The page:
Carlos Gonzalez finds meaningful tradition in being an SOTX volunteer

December 22, 2016 | Updated: January 29, 2019


Traditions are passed down throughout a family for generations to come. Some lose their significance over a while, but others are timeless. Volunteering has become a meaningful tradition for Carlos Gonzalez and his family. It started with Dennis Wyatt – now the sport director for Special Olympics Texas golf – who passed it down to his friend Scott Rasmussen, who then passed it onto Carlos. 

Carlos considers these two men his mentors. They guided him through his first volunteer experience and helped ignite a flame that has been burning for the past 32 years.

The domino effect did not stop there. Carlos kept the tradition alive by handing the torch to his three children and hopes they will continue the legacy. 

“It’s a very rewarding experience,” said Carlos. “It puts life in perspective and helps you appreciate what you have.”

To this day, he still volunteers at various SOTX events. In fact, Carlos was one of the first people in the state to become a golf volunteer. Ever since SOTX introduced the sport, he has never missed a state golf competition and he traditionally travels from Spring, Texas to Corpus Christi for the Area 2 Spring Games.

“Each golf event is like a big family reunion, because there are a handful of volunteers that were with me at the beginning and keep coming back,” Carlos said.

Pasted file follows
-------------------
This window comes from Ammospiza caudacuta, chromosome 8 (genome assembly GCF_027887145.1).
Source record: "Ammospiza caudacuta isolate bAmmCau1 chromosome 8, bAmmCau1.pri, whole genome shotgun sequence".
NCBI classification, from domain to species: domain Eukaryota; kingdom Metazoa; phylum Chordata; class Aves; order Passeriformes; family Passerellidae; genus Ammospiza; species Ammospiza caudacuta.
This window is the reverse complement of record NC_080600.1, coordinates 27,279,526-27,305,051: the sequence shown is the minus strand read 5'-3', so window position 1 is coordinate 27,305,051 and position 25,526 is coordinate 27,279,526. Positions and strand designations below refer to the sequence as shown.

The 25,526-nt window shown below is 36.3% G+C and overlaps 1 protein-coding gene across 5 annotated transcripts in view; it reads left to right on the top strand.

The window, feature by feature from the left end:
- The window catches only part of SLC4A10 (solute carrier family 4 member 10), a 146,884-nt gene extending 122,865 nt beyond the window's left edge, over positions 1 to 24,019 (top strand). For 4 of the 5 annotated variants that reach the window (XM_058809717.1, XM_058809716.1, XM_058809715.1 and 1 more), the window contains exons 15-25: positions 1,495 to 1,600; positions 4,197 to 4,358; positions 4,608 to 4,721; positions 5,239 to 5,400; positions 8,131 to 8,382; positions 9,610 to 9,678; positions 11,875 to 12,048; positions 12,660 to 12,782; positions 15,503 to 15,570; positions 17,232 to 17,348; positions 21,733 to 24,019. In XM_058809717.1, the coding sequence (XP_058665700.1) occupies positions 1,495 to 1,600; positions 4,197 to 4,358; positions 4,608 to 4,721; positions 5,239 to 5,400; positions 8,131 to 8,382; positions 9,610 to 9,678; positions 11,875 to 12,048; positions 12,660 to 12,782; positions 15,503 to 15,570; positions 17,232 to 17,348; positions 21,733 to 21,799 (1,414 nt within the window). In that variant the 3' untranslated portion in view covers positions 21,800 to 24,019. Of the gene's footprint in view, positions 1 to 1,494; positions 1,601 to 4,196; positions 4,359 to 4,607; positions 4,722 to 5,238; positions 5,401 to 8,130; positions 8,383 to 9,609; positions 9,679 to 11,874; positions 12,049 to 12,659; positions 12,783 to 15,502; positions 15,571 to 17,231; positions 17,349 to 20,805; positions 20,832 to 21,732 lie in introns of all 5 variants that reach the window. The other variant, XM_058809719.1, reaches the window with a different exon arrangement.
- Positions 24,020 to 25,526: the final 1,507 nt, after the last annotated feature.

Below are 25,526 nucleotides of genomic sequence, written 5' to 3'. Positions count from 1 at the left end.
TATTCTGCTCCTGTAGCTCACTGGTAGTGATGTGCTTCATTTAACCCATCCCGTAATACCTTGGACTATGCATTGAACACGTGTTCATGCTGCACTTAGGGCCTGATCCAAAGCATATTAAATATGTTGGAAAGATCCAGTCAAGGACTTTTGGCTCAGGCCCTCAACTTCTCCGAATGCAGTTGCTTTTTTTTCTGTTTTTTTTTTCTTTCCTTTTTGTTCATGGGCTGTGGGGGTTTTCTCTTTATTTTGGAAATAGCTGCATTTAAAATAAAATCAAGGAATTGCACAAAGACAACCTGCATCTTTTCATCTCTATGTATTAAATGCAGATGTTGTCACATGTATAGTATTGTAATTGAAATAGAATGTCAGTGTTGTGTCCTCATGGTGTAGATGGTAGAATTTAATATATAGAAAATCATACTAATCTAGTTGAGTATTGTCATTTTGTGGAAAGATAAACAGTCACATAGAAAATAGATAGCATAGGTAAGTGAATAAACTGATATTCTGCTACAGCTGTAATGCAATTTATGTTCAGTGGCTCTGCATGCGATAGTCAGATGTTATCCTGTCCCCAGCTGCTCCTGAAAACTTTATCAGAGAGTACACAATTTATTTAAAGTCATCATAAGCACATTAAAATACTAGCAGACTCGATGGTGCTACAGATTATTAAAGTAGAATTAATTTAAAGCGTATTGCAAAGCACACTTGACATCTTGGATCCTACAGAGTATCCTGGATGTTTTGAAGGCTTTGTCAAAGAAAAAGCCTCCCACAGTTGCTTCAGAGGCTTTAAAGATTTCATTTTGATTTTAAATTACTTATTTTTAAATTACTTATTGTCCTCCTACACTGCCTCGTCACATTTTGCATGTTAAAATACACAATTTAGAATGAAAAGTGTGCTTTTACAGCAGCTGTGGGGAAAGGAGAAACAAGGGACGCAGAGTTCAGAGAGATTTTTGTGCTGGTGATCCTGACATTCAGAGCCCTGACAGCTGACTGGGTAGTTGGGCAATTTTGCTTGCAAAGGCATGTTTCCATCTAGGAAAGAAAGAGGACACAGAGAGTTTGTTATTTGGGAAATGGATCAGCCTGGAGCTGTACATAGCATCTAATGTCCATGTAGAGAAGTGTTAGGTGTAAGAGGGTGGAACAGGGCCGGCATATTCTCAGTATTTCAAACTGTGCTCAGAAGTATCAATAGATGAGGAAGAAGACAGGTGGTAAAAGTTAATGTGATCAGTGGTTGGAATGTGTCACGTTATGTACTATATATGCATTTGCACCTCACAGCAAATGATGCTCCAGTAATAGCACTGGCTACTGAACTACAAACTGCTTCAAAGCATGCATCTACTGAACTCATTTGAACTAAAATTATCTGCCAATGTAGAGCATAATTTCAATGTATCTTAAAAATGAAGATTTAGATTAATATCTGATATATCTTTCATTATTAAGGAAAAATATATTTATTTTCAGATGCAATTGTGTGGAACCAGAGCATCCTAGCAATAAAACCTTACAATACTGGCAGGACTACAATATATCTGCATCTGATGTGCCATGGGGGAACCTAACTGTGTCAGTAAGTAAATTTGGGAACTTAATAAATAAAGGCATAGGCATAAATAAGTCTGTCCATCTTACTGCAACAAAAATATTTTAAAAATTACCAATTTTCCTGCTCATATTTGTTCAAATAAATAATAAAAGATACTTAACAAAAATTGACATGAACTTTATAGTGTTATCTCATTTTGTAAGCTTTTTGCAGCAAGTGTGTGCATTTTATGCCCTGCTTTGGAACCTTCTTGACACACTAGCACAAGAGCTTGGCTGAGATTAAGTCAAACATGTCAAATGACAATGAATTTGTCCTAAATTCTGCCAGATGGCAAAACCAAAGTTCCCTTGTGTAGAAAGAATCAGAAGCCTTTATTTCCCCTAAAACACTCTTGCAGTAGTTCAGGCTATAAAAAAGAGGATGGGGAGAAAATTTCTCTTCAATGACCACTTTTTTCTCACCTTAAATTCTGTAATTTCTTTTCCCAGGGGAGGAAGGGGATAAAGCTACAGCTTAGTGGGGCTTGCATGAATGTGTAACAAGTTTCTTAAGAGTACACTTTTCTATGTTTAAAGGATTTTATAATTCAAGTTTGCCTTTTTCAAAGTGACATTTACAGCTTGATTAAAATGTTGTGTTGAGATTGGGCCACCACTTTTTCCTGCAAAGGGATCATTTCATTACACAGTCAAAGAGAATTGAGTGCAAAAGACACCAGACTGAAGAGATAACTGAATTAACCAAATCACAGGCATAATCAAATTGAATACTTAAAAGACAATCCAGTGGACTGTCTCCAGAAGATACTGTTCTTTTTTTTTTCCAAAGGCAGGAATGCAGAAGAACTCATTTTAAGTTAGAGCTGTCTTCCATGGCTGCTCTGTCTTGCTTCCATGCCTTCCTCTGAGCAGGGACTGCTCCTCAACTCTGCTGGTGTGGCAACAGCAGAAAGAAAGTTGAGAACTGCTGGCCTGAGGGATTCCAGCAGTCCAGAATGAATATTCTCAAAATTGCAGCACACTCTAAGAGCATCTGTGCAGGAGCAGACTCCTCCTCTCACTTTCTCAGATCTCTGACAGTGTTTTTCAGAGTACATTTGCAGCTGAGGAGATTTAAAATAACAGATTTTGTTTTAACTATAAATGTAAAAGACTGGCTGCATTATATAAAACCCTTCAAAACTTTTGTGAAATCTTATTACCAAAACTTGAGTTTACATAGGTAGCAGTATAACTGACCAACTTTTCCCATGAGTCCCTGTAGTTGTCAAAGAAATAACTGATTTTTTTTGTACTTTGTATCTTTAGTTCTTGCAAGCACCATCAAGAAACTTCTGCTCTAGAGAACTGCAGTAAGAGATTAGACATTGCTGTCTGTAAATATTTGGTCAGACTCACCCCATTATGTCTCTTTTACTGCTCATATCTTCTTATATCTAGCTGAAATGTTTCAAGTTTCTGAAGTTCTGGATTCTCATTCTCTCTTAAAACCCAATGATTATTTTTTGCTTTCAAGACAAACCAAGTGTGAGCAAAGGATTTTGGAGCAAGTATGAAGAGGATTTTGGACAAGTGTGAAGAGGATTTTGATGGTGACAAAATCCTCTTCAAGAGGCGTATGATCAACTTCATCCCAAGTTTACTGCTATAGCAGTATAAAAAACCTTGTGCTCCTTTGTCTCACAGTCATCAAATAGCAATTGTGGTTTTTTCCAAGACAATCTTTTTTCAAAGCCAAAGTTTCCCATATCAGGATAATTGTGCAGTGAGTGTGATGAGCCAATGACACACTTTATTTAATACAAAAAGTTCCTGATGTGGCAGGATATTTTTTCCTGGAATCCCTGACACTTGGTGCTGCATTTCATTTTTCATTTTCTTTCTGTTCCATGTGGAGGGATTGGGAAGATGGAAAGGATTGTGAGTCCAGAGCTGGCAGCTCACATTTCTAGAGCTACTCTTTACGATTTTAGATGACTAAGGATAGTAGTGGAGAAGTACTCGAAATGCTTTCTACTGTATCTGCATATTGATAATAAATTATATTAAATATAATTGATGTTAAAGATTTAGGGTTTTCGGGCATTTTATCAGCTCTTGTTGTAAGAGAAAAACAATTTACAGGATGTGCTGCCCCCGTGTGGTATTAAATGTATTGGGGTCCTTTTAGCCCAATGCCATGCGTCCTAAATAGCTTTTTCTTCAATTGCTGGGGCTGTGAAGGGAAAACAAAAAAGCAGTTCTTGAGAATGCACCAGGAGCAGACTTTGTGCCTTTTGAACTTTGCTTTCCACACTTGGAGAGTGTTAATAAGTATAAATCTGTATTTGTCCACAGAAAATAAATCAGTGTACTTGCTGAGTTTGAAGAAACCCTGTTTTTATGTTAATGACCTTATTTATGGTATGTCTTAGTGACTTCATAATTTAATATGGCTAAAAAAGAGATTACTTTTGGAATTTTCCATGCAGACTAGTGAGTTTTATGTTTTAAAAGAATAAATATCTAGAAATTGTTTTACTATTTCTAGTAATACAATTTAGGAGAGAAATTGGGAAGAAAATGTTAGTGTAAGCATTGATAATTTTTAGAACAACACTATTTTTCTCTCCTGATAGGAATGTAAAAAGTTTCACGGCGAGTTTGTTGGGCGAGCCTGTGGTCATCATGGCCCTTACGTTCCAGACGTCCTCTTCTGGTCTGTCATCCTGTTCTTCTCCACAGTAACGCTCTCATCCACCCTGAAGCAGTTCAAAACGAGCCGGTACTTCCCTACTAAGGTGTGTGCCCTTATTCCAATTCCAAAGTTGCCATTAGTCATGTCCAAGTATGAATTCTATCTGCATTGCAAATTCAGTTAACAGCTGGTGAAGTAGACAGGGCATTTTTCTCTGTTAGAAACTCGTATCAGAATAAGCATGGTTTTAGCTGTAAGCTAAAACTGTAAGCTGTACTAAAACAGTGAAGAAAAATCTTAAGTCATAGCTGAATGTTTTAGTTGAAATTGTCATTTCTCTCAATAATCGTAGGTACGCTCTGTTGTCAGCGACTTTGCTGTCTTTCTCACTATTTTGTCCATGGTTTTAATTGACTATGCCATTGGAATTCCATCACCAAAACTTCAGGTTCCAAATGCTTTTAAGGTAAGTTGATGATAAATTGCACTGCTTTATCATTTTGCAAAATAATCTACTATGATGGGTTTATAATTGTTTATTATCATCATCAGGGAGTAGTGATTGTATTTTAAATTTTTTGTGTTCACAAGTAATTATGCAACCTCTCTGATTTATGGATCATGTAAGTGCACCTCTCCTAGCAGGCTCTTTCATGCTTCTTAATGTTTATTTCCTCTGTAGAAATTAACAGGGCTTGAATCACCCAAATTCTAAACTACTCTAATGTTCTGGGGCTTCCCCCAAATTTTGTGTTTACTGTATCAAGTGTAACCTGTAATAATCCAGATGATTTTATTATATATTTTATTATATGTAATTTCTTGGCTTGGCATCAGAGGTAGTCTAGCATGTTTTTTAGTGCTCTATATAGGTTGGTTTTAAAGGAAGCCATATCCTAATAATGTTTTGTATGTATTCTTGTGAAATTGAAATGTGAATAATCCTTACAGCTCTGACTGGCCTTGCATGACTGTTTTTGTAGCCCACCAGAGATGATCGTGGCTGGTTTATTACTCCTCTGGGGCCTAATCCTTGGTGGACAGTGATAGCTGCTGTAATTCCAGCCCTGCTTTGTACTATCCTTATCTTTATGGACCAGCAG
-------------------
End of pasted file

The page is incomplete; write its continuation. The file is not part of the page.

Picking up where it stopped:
One of his favorite parts about volunteering is watching how the other volunteers interact with the athletes.

“I enjoy the cheering, high-fiving and seeing the joy on the volunteers’ faces,” said Carlos. “Some of them are there for community service or school credit, but they leave with so much more.”

Throughout his tenure, Carlos has been a games official and has helped coach athletes. Over the years, he has seen SOTX involvement grow, which has led to a huge increase in news coverage, social media and participation from the public events, such as the Fire Truck Pull, Over the Edge and Cops on Top fundraisers.

Outside of devoting his time to SOTX, Carlos holds a position within a government agency, which comes with a demanding schedule. When asked how he has time to volunteer, he said, “You make the time. The schedule of events is sent out in advance, so I plan for it and take the time off work.”

Carlos wants others to experience the joy he has come to love throughout his years of volunteering.

“I highly recommend it,” Carlos said. “If you’re hesitant, take some friends with you because it’s a lot of fun to volunteer with a group, and contact your local SOTX office to see what you can do.”


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